2. ^ The Constituent Assembly of India consisted of 389 members elected in 1946 by the provincial assemblies by a single, transferable-vote system of proportional representation. The Assembly was replaced by the Provisional Parliament of India after adoption of the Constitution on 26 January 1950 until the first general elections.
  3. ^ Chandra Shekhar officially resigned as Prime Minister on 13 March 1991, but he and his ministers continued in office until Rao succeeded him.



  1. ^ Pylee, M.V. (2003). Constitutional Government in India. S. Chand Publishing. p. 252. ISBN 9788121922036. Archived from the original on 3 January 2018. Retrieved 2 January 2018.
  2. ^ Mahurkar, Uday (15 May 1996). "At 98, two-time interim PM Gulzarilal Nanda is the epitome of Gandhian ideals". India Today. Retrieved 4 February 2019.
  3. ^ Ramasheshan, Radhika (26 January 2012). "Why January 26: the history of the day". The Telegraph. Archived from the original on 17 November 2018. Retrieved 4 February 2019.
  4. ^ Malhotra, Inder (15 January 1995). "Book review: Lal Bahadur Shastri Prime Minister of India 1964-66: A Life of Truth in Politics". India Today. Retrieved 4 February 2019.
  5. ^ a b Vijaykumar, Neeti (19 January 2017). "Today in 1966: Indira Gandhi becomes Prime Minister". The Week. Archived from the original on 16 February 2018. Retrieved 4 February 2019.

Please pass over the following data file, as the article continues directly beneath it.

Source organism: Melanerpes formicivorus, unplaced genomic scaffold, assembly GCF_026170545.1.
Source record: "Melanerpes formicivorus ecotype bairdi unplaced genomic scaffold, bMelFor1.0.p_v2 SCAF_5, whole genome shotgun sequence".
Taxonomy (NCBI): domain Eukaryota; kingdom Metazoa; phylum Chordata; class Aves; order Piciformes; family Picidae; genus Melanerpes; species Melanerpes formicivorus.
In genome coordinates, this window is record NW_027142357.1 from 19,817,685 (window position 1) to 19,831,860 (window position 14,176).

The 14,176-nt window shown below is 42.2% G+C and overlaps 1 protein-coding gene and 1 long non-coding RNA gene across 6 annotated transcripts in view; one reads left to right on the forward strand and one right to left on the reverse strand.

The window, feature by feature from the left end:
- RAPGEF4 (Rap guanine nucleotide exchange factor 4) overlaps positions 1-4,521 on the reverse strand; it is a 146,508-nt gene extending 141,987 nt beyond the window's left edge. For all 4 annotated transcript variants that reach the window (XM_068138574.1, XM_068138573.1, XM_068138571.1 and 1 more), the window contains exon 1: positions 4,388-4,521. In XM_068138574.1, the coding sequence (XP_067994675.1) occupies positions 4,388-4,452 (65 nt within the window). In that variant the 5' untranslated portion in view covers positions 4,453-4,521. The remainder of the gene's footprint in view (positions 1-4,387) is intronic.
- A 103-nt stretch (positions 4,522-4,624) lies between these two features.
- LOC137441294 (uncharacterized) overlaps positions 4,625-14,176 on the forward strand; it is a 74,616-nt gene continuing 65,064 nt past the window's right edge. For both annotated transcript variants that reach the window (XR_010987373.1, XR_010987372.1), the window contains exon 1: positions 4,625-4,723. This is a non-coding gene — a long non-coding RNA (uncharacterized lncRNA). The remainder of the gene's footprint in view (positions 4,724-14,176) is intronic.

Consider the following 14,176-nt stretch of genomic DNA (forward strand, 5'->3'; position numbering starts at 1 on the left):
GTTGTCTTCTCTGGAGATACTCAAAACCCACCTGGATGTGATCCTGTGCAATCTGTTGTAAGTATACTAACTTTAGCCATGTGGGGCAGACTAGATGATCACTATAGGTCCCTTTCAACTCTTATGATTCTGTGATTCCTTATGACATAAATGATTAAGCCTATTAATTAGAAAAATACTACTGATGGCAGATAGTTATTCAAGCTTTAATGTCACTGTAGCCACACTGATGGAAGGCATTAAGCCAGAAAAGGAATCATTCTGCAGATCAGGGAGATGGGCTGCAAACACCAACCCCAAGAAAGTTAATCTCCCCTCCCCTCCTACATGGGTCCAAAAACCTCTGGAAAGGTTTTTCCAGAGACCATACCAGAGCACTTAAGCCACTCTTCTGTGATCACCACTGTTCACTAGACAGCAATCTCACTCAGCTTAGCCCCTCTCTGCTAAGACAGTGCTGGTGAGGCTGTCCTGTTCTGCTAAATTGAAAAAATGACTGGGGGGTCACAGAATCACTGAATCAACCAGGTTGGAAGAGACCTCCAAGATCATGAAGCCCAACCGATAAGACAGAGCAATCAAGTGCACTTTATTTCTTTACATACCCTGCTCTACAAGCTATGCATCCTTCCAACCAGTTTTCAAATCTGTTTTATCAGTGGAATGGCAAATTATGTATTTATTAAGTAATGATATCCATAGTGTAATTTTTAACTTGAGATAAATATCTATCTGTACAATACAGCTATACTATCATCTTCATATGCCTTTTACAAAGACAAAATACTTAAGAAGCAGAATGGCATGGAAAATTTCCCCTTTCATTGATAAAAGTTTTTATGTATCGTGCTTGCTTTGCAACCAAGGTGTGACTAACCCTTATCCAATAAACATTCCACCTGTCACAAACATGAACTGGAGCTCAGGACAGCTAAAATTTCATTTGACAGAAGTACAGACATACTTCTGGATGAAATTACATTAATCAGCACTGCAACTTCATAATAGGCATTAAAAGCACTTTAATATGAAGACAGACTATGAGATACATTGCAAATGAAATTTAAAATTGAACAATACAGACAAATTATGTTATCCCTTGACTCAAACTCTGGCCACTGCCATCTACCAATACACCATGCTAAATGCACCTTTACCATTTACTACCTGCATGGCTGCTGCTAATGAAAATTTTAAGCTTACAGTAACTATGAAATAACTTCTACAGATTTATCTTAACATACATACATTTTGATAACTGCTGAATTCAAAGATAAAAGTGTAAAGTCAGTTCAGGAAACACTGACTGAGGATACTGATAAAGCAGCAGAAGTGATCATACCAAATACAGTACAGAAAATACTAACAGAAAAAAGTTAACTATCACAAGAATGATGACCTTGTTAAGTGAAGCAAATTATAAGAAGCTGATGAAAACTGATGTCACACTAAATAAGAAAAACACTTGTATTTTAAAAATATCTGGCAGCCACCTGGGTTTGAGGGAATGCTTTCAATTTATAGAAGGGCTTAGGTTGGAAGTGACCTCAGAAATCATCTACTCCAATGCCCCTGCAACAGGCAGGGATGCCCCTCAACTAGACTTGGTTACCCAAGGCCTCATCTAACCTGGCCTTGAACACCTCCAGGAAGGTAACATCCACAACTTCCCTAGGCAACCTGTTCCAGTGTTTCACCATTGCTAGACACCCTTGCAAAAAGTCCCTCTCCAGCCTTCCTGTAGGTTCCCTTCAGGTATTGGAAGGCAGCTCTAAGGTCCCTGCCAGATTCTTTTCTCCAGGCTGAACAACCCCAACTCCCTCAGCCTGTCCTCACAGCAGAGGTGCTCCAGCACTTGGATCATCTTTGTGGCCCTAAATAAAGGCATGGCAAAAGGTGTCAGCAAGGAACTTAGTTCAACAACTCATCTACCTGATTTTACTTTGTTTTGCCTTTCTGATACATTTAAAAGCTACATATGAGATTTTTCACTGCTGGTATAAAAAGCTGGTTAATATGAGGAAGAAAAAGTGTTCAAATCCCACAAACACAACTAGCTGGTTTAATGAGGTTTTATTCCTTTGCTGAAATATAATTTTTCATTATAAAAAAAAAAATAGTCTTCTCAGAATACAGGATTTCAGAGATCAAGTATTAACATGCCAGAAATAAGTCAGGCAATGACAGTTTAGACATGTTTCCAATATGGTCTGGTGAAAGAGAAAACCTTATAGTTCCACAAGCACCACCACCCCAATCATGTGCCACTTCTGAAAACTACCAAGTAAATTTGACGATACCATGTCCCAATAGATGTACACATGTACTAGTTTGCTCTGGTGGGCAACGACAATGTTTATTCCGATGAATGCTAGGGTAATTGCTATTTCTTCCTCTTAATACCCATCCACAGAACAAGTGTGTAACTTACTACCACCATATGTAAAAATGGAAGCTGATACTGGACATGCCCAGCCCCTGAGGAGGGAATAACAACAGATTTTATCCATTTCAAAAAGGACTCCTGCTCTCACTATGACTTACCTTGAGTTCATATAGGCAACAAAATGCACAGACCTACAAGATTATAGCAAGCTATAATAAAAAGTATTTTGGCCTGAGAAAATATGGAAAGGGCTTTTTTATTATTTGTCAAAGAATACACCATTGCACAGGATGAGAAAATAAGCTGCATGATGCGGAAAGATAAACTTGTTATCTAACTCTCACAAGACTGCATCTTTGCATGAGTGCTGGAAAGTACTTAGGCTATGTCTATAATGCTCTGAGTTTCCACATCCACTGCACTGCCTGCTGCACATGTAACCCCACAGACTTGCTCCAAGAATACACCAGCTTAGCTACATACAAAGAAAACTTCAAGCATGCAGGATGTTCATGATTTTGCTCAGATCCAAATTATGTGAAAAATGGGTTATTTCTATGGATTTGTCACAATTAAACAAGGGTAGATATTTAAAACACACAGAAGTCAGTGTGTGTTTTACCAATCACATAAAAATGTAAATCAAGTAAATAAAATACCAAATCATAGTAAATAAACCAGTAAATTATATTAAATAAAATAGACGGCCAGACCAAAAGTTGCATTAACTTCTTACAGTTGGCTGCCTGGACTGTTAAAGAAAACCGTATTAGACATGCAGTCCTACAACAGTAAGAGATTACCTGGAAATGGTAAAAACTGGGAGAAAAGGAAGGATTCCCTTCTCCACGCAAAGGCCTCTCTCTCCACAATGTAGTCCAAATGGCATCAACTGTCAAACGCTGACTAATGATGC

6. ^ "Before Modi, there was Morarjibhai". 7 April 2014. Archived from the original on 30 March 2018. Retrieved 4 February 2019.
  7. ^ "JD-U demands Bharat Ratna to former PM Charan Singh". The Economic Times. 21 December 2015. Retrieved 4 February 2018.
  8. ^ Denyer, Simon (2 December 2011). "In India, next generation of Gandhi dynasty". The Washington Post. Archived from the original on 28 December 2016. Retrieved 27 December 2016.
  9. ^ a b Iype, George (3 May 2004). "What the former PMs are doing". Archived from the original on 25 March 2010. Retrieved 4 February 2019.
  10. ^ Ghosh, Deepshikha (16 August 2018). "Atal Bihari Vajpayee: The 3-Time PM Who Captivated India With His Oratory". NDTV. Archived from the original on 23 December 2018. Retrieved 4 February 2019.
  11. ^ "PM Modi, Rahul Gandhi Greet Manmohan Singh On His 86th Birthday". Outlook. 26 September 2018. Archived from the original on 28 September 2018. Retrieved 4 February 2019.
  12. ^ Panda, Ankit (16 May 2014). "BJP, Modi Win Landslide Victory in Indian Elections". The Diplomat. Archived from the original on 21 December 2016. Retrieved 27 December 2016.
  13. ^ "Indian National Congress". Encyclopædia Britannica. Archived from the original on 14 June 2015. Retrieved 21 May 2014.
  14. ^ "Former Prime Ministers". PM India. Archived from the original on 9 October 2014. Retrieved 2 January 2015.